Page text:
How not to make a new version of a product

(September 5, 2007)

If you think that I’m now going to write about the new iPod models, you’re wrong. Even though they would perfectly fit the headline, I think that everything that can be said about them has already been said already said elsewhere, so I’ll sum it up as follows: fat nano – ugly; touch – between the chairs; classic – couldn’t care less.
No, this article is about another product that was launched today: Paint Shop Pro X2. I absolutely love Paint Shop Pro, it’s my favorite image editing application. But since Corel took it over, quality seems to decrease steadily :(

Fortunately, they offer a trial version for free download, so I could go for a quick test drive, which turned out to be a series of “WTF” moments:

  • You need to register to download and install the product. Corel seems to be interested in who is daring to try their products, huh? Stop it.
  • The download size is roughly 350 MB. Yes, that’s half a CD! For a mere image editor! And I thought GIMP was fat …
  • The installer added a new icon to the crowded taskbar notification area: The “Photo Downloader” service is a tool that automatically copies photos from cameras and memory cards onto the hard disk when they are attached. Why they didn’t just add an item into Windows XP’s default “new media found” or “new device attached” dialog is beyond me. At least I could deactivate it easily.
  • Initial startup took a very long time and left me with a unresponsive application – 100% CPU load, hourglass cursor, clicking anything does nothing. I had to kill the process with the task manager.
  • Next try, better luck: It still took 100% CPU, but at least, mouse clicks were processed, although with a five-second lag. I quickly figured that the idiotic background indexing service they already had built into the previous version (rendering it totally unusable) was responsible for that. They still don’t offer to turn it off completely, but this time, excluding all drives and file types seems to work much better. After setting that up, I closed the application again and killed the background indexing service to try another fresh start of the program.
  • Paint Shop Pro didn’t start again, accusing me of having illegally modified (read: cracked) the program code. This is reproducible. No need to say that I didn’t even come anywhere near the program directory …

I usually don’t mind if a new product makes a bad first impression, but in this case, it’s catastrophic. I didn’t even come to try the new features of the program!

Paint Shop Pro was (and still is, except for the two most recent version) the best image editing application there is, from my point of view. It’s easy to use and every new version brought new, useful features. I’d really love to see a current version of this application, especially now that version X (10) starts to show its age: It isn’t compatible with Aero Glass. But Corel managed to completely destroy this excellent product – they always do that with products they buy.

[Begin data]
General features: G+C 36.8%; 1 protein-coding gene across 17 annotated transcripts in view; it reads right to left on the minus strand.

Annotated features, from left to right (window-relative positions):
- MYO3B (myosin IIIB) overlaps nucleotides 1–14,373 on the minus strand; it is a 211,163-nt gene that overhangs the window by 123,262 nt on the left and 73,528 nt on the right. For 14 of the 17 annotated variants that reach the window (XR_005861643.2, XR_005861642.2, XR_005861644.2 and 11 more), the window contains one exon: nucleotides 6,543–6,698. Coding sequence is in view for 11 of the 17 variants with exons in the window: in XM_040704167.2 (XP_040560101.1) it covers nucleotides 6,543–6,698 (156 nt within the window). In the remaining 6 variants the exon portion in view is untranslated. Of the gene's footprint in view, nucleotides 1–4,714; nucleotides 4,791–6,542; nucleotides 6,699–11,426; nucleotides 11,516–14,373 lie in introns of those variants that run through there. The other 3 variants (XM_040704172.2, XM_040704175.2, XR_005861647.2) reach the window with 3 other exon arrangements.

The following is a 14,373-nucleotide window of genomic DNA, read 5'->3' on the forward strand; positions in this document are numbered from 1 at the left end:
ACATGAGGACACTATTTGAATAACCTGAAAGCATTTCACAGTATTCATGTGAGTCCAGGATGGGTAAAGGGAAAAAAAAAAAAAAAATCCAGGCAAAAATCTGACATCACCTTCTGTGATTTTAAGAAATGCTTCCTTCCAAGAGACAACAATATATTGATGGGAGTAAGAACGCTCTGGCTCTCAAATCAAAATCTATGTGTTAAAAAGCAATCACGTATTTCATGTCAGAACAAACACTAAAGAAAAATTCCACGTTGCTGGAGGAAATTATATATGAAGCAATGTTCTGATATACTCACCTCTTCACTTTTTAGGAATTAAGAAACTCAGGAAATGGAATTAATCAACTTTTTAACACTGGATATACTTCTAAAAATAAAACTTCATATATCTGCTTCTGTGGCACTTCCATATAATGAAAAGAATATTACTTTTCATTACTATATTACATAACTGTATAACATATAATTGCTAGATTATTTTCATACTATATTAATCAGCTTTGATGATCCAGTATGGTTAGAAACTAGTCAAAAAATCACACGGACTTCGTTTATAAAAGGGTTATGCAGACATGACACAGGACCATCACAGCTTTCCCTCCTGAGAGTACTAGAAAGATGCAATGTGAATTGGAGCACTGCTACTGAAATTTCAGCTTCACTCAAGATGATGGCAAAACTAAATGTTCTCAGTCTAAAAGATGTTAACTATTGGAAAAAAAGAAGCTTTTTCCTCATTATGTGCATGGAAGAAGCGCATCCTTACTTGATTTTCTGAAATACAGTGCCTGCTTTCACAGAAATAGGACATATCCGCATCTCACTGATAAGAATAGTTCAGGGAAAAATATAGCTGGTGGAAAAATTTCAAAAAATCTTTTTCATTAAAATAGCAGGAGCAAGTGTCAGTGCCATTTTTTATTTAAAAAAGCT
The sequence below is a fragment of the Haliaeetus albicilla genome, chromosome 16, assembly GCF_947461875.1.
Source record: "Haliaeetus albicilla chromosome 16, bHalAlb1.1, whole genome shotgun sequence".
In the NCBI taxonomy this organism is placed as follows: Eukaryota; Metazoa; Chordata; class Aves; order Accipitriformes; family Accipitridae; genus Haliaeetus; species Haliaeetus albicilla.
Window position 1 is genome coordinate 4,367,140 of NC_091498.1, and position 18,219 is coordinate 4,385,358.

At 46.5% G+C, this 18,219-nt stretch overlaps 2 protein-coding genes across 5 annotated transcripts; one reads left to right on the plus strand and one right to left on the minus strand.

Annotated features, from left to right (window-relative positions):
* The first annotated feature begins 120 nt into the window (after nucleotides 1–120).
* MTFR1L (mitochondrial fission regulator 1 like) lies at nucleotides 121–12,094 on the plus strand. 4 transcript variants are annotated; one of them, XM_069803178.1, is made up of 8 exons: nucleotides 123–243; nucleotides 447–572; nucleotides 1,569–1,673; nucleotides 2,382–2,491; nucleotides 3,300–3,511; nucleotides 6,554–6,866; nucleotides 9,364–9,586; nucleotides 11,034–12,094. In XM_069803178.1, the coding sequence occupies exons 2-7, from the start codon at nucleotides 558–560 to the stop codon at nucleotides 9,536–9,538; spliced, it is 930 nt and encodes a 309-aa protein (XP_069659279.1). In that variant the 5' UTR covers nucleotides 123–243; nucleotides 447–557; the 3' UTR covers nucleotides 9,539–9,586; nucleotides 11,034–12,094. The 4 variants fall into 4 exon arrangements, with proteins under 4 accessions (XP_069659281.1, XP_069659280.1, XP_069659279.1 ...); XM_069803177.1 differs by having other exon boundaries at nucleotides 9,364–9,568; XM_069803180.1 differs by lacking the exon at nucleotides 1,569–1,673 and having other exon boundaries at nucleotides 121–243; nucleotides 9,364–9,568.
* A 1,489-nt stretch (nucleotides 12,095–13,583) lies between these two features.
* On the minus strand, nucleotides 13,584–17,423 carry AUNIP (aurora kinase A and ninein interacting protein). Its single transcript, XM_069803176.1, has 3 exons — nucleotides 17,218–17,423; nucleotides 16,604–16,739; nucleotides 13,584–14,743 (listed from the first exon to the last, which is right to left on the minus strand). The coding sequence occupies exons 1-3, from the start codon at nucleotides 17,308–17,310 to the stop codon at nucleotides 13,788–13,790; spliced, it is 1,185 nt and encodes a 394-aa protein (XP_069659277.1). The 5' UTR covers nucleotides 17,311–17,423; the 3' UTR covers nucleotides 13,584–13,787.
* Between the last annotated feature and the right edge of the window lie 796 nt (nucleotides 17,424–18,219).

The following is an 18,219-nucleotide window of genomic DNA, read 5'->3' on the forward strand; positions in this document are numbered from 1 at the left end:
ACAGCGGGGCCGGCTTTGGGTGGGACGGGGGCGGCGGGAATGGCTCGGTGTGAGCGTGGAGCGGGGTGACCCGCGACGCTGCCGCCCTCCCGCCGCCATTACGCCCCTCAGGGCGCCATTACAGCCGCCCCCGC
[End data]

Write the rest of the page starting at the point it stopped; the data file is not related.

The thing that makes me really sad is that I don’t see which image editing program I should use in the future: For now, I stick with Paint Shop Pro X, but after seeing the steady progression in brokenness for the two following versions, I doubt that the next version (X3 maybe?) will be any good. This leaves me with the search for alternatives. Alas, I don’t see any.
Photoshop? Expensive, fat, mediocre usability. (Photoshop’s user interface is neither intuitive nor logical, it’s just optimized for workflow speed for people who are used to it.)
GIMP? Completely and utterly unusable, every time I have to work with it, I curse it.
Krita? Don’t know if it’s good, I always quit it a minute after I started it. They f*cked up the UI font rendering so I can barely read the captions of the palettes.
Paint.NET? Seems to be the perfect image editor for beginners, at least for the Windows platforms. I need more features, though.
PhotoFiltre? Even more stripped-down than Paint.NET.
Pixel? Looks promising, but every time I tried it, it was very unstable.
PhotoLine? Seems to be the best alternative, I think I should check it out :)

Or is there maybe another viable alternative? Here’s what I expect:

  • selections, layers, masks, channels
  • a decent photo denoising and perspective correction filter
  • some “smart” extraction tool, be it a magnetic selection tool, a smart eraser, or something sophisticated like SIOX
  • a color replacer tool
  • macro recording and batch processing
  • ability to load and save PSD files
  • needs to follow some basic usability rules; the closer it is to Paint Shop Pro, the better :)
  • free or at least affordable (~€100 max)
  • decent performance (should be able to handle large images without becoming too slow)
  • if possible, lightweight and cross-platform

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